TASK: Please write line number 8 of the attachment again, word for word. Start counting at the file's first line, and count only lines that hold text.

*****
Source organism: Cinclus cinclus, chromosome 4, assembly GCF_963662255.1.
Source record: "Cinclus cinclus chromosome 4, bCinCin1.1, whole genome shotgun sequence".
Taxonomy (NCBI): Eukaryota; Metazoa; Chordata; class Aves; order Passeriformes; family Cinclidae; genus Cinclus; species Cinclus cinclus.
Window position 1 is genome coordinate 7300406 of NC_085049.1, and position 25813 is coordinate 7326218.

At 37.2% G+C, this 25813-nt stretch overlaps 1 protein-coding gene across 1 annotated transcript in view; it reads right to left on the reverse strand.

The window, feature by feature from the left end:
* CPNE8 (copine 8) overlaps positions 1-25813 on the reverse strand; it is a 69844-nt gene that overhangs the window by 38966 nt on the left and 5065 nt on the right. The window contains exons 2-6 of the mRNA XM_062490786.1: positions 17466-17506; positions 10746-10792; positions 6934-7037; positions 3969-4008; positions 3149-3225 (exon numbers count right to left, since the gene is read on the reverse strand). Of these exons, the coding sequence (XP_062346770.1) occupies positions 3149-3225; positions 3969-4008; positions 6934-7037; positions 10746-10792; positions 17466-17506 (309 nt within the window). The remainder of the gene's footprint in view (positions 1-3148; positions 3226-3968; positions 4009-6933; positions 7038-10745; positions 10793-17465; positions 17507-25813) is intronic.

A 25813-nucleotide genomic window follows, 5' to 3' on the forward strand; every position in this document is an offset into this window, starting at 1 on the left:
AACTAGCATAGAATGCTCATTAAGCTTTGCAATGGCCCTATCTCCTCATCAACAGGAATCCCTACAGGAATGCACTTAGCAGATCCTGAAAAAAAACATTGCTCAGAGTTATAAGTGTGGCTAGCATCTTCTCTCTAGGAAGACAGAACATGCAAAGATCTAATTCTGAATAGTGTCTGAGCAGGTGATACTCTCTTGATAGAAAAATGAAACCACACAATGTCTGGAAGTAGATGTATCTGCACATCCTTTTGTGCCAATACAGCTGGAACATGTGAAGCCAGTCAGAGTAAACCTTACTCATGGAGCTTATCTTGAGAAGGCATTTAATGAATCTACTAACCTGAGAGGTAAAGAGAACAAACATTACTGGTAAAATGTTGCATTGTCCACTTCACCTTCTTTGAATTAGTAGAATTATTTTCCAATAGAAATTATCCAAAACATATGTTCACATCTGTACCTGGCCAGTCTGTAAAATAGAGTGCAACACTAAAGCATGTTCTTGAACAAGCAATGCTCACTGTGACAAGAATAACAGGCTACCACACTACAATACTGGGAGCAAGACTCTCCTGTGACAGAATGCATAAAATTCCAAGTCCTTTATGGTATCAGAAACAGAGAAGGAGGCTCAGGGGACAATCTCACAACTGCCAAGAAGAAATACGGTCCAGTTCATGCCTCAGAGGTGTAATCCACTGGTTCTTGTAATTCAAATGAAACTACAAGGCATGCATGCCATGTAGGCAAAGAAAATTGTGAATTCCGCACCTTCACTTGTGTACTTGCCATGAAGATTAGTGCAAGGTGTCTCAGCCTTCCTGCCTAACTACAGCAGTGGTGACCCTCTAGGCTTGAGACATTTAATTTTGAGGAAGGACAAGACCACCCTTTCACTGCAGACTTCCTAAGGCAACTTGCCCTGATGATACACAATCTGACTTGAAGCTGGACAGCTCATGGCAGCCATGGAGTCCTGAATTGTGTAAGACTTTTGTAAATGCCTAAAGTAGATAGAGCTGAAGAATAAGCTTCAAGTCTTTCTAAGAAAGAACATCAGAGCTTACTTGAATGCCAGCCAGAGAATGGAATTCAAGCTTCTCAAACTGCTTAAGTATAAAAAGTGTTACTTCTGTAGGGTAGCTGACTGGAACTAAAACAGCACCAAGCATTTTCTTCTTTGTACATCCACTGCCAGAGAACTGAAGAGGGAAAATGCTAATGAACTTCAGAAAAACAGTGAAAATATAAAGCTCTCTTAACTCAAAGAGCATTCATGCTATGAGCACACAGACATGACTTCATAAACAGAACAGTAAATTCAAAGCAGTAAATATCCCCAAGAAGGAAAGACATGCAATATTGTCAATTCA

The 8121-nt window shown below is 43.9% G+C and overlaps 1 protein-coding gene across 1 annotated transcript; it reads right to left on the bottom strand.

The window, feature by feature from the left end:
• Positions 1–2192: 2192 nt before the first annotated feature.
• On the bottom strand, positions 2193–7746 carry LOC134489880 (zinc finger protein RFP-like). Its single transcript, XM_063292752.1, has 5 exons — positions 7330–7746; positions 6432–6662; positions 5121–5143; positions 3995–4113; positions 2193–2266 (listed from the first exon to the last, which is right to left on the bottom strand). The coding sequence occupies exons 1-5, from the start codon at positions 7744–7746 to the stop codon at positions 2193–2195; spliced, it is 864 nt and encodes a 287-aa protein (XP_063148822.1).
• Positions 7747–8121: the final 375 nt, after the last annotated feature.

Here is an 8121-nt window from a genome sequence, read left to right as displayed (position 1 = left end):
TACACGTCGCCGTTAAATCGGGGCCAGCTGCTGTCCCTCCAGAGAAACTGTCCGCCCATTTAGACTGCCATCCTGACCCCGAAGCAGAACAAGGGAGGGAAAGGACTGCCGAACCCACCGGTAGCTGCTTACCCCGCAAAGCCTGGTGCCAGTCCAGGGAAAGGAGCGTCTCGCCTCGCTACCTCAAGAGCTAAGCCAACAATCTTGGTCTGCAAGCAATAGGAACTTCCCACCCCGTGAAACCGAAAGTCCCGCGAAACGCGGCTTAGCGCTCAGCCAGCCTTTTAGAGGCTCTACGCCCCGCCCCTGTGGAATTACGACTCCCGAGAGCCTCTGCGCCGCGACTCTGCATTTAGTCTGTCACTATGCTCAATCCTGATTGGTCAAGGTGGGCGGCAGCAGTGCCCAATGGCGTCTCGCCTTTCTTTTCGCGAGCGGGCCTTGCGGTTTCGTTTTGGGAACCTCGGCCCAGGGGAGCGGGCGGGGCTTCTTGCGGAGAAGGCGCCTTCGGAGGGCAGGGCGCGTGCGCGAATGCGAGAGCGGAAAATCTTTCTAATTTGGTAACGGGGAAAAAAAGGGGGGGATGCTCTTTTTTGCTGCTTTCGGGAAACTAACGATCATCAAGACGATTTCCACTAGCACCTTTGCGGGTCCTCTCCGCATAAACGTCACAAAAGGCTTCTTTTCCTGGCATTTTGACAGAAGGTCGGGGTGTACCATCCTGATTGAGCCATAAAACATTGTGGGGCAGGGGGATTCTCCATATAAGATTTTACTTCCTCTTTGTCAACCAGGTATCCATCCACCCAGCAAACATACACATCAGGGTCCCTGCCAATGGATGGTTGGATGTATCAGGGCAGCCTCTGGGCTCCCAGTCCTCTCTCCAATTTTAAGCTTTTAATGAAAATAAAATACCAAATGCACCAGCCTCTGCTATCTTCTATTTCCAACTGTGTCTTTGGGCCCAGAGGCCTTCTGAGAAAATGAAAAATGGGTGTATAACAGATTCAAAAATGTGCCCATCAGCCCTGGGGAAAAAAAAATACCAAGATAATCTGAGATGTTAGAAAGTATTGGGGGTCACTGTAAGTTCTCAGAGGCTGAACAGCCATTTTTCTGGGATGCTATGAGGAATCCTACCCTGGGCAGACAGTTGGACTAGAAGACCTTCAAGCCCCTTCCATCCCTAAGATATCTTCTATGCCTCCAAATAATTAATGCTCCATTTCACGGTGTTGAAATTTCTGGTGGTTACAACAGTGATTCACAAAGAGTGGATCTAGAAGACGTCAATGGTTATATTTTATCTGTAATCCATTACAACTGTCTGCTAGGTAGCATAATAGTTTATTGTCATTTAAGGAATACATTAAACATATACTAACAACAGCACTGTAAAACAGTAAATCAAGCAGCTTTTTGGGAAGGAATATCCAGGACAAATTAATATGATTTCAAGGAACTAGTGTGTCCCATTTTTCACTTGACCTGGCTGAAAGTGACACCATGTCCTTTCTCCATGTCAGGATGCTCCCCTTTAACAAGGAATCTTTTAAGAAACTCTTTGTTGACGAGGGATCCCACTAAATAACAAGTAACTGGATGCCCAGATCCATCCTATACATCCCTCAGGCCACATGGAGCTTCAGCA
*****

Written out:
A 25813-nucleotide genomic window follows, 5' to 3' on the forward strand; every position in this document is an offset into this window, starting at 1 on the left: